When I was a child I used to be filled with envy when adults recalled the events of twelve or fifteen years before. I would think it must be marvellous, to issue these proclamations of experience - 'It was at least ten years ago', or 'I hadn't seen him for twenty years'. But chronological prestige is tenacious: once attained, it can't be shed; it increases moment by moment, day by day, pressing its honours on you until you are lavishly, overly endowed with them. Until you literally sink under them.
A centenarian has told me that memory protects one from this burden of experience. Whole segments of time dropped out, she said: 'Of five or six years, say, around the turn of the century, all I can remember is the dress someone wore, or the colour of a curtain.' And I would be pleased, rather than otherwise, at the prospect of remembering Naples in similar terms - a lilac dress Gioconda wore one morning driving to Caserta, or the Siena-coloured curtains of the apartment in San Biagio dei Librai.
Shirley Hazzard, The Bay of Noon, 1970
Do you realise that we've achieved this 'chronological prestige'? It's almost thirty two years since you handed this book on to me. I was 28, and so you must have been 20. I wonder if many young women these days read Shirley Hazzard.
Do you remember? It was in Campbelltown in late 1980 - I remember because T and I were staying with your parents before heading overseas.
And I think you did just 'hand it on'. You'd bought it second-hand and read it - I can't remember you saying anything about it, you just gave it to me quite casually and quietly - but I diligently wrote your name in the front, in pencil (I'm very good at giving books back).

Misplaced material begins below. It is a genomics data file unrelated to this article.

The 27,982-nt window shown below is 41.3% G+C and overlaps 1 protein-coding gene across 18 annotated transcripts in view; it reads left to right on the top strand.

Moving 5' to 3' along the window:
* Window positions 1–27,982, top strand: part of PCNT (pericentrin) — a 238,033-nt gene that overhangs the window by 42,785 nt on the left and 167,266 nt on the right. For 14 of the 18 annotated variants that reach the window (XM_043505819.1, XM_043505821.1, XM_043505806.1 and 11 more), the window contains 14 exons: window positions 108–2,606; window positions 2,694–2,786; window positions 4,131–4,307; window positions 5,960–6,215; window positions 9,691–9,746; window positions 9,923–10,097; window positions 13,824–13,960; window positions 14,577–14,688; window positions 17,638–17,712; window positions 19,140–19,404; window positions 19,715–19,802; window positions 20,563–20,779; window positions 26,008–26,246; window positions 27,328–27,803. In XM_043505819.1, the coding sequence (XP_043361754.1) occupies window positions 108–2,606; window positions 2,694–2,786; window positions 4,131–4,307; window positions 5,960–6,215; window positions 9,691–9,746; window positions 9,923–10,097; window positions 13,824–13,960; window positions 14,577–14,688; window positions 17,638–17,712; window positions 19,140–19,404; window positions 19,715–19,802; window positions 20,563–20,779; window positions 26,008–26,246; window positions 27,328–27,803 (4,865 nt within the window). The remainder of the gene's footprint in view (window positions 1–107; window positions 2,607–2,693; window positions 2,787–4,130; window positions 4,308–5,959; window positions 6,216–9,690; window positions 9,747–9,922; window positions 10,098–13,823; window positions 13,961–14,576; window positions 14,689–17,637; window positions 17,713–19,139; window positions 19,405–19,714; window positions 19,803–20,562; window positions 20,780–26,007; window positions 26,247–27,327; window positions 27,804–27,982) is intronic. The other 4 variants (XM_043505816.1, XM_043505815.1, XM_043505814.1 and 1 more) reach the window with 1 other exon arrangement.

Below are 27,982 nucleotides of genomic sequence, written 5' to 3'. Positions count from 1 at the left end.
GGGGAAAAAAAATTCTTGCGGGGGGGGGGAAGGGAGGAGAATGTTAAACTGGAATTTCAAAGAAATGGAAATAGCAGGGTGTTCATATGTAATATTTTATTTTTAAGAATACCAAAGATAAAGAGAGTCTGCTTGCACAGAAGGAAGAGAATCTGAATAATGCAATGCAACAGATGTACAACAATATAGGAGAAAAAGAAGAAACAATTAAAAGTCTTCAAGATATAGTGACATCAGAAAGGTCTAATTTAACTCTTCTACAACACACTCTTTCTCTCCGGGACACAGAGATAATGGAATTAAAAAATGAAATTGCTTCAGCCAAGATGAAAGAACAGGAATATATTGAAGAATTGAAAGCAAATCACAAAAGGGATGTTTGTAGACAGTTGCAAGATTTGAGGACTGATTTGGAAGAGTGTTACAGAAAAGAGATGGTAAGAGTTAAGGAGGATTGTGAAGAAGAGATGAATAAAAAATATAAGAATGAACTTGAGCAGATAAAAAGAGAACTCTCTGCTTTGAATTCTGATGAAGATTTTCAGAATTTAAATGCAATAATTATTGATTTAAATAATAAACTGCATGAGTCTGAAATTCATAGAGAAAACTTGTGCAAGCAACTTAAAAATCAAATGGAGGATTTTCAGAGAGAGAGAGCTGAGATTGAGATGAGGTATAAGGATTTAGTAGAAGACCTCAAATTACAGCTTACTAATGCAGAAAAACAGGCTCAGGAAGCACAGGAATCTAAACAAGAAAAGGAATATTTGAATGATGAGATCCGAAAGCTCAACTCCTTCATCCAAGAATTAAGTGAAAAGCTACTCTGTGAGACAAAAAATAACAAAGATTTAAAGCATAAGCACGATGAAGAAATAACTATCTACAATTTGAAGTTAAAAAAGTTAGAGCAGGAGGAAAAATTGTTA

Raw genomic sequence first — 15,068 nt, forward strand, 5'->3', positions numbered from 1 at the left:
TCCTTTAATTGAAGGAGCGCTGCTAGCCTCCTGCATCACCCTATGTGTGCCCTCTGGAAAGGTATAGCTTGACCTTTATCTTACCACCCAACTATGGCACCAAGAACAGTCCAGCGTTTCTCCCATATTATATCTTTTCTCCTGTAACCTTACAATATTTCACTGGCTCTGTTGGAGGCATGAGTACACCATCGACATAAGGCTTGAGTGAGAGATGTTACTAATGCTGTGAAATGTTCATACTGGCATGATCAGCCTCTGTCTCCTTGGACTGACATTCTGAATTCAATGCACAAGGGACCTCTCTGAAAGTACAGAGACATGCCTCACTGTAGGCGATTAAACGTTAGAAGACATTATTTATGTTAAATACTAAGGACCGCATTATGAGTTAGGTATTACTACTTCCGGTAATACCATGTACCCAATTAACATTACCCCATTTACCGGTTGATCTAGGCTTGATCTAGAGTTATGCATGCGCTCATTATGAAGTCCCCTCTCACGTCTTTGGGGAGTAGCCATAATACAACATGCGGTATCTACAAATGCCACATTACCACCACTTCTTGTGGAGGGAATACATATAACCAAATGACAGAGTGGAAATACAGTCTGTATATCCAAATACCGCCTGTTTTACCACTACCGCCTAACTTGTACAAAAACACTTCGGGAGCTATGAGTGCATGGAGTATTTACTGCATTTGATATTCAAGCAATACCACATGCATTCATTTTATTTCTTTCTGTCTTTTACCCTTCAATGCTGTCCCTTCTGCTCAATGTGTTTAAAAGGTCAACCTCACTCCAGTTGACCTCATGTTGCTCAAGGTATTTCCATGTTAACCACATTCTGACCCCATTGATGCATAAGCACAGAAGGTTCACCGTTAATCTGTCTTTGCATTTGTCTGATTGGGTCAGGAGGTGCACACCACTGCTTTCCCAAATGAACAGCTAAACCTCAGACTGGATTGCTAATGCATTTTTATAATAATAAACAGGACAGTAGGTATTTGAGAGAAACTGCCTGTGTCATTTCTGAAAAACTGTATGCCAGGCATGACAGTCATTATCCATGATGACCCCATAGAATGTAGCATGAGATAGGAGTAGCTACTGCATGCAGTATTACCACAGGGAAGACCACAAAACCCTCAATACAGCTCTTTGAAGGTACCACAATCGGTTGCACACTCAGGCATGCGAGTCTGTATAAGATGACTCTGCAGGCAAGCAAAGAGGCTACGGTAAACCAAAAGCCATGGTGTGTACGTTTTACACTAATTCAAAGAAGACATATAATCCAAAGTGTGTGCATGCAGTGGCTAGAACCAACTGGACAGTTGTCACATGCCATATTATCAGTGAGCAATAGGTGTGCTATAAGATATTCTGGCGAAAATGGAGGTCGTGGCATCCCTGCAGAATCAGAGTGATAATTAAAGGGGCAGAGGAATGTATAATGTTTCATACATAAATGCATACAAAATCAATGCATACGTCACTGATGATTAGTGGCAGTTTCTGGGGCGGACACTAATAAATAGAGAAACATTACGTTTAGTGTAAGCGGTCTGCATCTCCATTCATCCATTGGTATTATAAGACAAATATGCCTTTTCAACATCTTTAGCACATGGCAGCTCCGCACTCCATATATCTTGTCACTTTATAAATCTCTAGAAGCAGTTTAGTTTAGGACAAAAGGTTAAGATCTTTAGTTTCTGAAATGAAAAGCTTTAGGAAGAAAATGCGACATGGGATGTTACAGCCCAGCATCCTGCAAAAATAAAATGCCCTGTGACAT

Though I never did with this one. I like it too much - and I like this particular copy, which I've just pulled out from the shelves yet again.
I seldom read it cover to cover now - just read all my favourite bits - such as when Jenny first goes to Gioconda's house in the street of the booksellers, and when she moves into her apartment overlooking the Bay of Naples. This is my preferred method of reading - perhaps it's why I'm so bad at chronology and plot in my own writing. I'd like to simply write down scenes, put them in a box and let the reader read the book in whatever order they choose.
I've written about this novel before, and gave my copy to Sophie in My Candlelight Novel.
On that trip to Europe we planned to go to Naples, but it was hit by an earthquake while we were still in London and we changed our plans. So the only part of Italy I've ever been to was my one day in Venice (half a day really) while we waited for our train to Athens. It doesn't seem to matter - I doubt if the real Naples would have measured up to the Naples in this book.
And now the book itself has gained a considerable chronological prestige. Pages are coming loose, the spine is peeling away, and this time when I got it from the shelves I found that wasps had built nests all the way along one edge of the pages. I had to blow the dirt from those nests away as I read.
If you forgot this book and left it under a tree, it would very soon return to the earth: would gently and quietly revert to its vegetable state. But I won't be doing that with it. I think this book and I have a few more years in us yet.